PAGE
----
Security isn't just about defending against application-level attacks; it's also about making sure applications aren't using out-of-date and at-risk software components.
Software development vendor Sonatype is tacking this issue with its updated component lifecycle management (CLM) 1.8 release. The basic idea behind CLM is to make sure that the components used in application development and deployment are up to date, which helps limit the risk of exploitation from known and already-patched software defects. With its CLM 1.8 release Sonatype tweaked the software to make it more transparent for an organization to determine risk as well as to determine options for swapping out a risky component with a better one.
"Most fundamentally we're about helping organizations develop better software," Sonatype CEO Wayne Jackson told eSecurity Planet. "Last year we served something on the order of 13 billion open-source components."
Sonatype operates the Central Repository, which is a storehouse for open-source code components used by developers to build applications.
"Open-source code components, like any other type of software, can be revealed to have defects and security vulnerabilities over time," Jackson said. "Building awareness and helping developers to become aware of new security discoveries turns out to be a real challenge for the industry."
That's where Sonatype's CLM comes into play. A key feature of CLM is its ability to help organizations keep track of the components that have been deployed. The idea is, if a vulnerability in a component is discovered, with CLM an enterprise can take appropriate steps to update and reduce the risk.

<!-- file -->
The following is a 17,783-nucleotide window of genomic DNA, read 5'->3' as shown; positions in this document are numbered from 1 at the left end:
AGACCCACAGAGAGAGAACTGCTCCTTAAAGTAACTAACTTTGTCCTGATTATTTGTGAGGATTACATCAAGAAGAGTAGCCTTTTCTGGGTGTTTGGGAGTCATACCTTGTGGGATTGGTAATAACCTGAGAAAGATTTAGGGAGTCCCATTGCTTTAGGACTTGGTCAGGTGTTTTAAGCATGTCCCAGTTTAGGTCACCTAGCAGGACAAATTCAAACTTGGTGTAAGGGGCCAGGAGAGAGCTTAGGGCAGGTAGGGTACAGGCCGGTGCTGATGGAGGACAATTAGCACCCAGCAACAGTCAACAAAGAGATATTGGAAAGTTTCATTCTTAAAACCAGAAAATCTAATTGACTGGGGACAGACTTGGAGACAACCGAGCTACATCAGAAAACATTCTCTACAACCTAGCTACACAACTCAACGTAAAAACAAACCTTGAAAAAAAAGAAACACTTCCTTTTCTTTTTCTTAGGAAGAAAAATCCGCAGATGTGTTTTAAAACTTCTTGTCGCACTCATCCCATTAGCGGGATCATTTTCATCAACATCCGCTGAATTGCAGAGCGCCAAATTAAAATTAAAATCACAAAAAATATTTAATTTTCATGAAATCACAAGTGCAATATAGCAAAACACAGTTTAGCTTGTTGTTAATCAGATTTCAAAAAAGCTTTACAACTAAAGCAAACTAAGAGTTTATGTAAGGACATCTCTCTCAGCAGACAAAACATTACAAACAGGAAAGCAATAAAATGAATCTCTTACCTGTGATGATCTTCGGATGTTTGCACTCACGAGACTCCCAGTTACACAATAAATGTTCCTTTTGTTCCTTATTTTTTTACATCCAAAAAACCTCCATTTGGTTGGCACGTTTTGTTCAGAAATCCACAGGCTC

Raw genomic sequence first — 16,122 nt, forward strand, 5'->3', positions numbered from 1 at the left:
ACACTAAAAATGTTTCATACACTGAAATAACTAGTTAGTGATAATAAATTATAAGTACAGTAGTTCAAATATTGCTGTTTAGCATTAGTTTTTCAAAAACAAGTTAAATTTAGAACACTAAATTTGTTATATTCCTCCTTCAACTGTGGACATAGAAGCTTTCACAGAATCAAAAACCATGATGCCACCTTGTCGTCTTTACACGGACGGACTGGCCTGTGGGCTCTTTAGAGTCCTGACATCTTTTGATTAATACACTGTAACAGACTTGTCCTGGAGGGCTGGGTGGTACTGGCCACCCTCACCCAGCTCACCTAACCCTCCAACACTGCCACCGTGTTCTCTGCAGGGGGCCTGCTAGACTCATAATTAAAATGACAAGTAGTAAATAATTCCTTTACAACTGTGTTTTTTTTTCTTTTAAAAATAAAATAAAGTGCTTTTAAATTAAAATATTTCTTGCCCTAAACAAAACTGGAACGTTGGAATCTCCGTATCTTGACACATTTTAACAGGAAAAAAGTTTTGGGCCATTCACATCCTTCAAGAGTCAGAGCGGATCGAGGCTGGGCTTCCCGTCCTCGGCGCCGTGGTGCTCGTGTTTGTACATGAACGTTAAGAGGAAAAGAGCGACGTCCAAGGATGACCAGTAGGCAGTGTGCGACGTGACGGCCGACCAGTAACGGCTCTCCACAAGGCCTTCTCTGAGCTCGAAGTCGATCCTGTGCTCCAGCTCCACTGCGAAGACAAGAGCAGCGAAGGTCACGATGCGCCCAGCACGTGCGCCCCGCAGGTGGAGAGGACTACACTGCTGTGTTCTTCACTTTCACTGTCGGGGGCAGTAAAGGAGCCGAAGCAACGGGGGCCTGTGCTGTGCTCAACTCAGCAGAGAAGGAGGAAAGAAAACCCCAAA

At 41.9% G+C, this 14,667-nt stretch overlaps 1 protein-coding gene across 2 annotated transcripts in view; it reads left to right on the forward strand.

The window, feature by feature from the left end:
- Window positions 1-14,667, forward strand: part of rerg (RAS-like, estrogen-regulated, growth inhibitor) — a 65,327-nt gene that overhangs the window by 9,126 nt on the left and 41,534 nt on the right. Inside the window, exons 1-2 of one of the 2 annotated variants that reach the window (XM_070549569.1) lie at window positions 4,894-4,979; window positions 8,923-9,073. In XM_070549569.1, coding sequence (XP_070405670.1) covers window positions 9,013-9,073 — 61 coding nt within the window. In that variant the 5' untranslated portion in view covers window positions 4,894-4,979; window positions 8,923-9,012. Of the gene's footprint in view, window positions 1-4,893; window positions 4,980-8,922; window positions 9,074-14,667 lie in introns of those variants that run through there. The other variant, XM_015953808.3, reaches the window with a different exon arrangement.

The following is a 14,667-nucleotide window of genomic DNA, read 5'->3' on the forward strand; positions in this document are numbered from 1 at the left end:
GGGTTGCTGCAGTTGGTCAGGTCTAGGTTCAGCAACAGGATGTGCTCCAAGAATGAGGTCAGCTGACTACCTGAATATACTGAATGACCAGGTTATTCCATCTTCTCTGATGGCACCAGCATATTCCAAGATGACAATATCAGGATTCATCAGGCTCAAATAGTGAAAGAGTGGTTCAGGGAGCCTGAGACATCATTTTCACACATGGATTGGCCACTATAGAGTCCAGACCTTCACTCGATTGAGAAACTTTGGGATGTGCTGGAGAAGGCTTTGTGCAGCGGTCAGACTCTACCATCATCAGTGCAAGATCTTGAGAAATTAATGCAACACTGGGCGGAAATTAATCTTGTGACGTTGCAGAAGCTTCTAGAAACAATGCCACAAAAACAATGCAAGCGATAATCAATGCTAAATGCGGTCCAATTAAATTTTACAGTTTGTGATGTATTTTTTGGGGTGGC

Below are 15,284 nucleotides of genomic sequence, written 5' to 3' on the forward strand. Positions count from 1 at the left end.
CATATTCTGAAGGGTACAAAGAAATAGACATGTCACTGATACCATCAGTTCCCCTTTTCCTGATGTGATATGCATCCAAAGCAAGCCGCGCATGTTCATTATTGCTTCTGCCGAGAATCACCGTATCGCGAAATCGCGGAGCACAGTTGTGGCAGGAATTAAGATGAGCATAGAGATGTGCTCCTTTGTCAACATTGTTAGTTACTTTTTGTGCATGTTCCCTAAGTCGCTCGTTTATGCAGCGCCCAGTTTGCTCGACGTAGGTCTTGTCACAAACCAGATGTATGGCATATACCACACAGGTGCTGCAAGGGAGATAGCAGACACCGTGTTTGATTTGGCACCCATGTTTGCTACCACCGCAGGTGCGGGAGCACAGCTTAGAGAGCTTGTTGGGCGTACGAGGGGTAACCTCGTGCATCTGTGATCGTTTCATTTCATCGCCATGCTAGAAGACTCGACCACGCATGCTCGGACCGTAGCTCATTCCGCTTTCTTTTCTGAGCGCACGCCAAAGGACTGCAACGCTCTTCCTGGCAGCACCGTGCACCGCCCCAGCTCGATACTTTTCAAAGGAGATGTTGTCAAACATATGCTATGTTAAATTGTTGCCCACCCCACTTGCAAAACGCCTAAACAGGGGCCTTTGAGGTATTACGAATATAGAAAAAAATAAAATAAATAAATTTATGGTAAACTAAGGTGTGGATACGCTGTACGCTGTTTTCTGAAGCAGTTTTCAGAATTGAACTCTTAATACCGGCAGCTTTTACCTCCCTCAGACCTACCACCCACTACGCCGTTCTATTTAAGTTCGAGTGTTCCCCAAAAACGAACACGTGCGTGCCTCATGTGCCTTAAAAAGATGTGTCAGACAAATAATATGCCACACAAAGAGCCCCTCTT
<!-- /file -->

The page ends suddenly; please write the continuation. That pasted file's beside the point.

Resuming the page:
Jackson sees CLM as a tool for managing the application development supply chain and its integrity. Much like an automotive vendor can manage its supply chain and notify consumers in the event of a recall, the same mechanisms should be in place for applications in Jackson's view.
Jackson is no stranger to the security industry, having served as CEO of IPS vendor Sourcefire when it went public in 2007. Cisco acquired Sourcefire in 2013 for $2.7 billion.
Sonatype's history is rooted in the Java programming language, though its solutions now also work with .NET applications. By the end of the third quarter of 2013, the plan is for Sonatype to support all of the mainstream open source languages, Jackson said.
Looking ahead, Jackson said that Sonatype has an announcement coming this year that will tie his company's technology together with static analysis scanning for software defects.
"We need to make it easy to make it easy to integrate with other sources of metadata," Jackson said.
Sean Michael Kerner is a senior editor at eSecurity Planet and InternetNews.com. Follow him on Twitter @TechJournalist.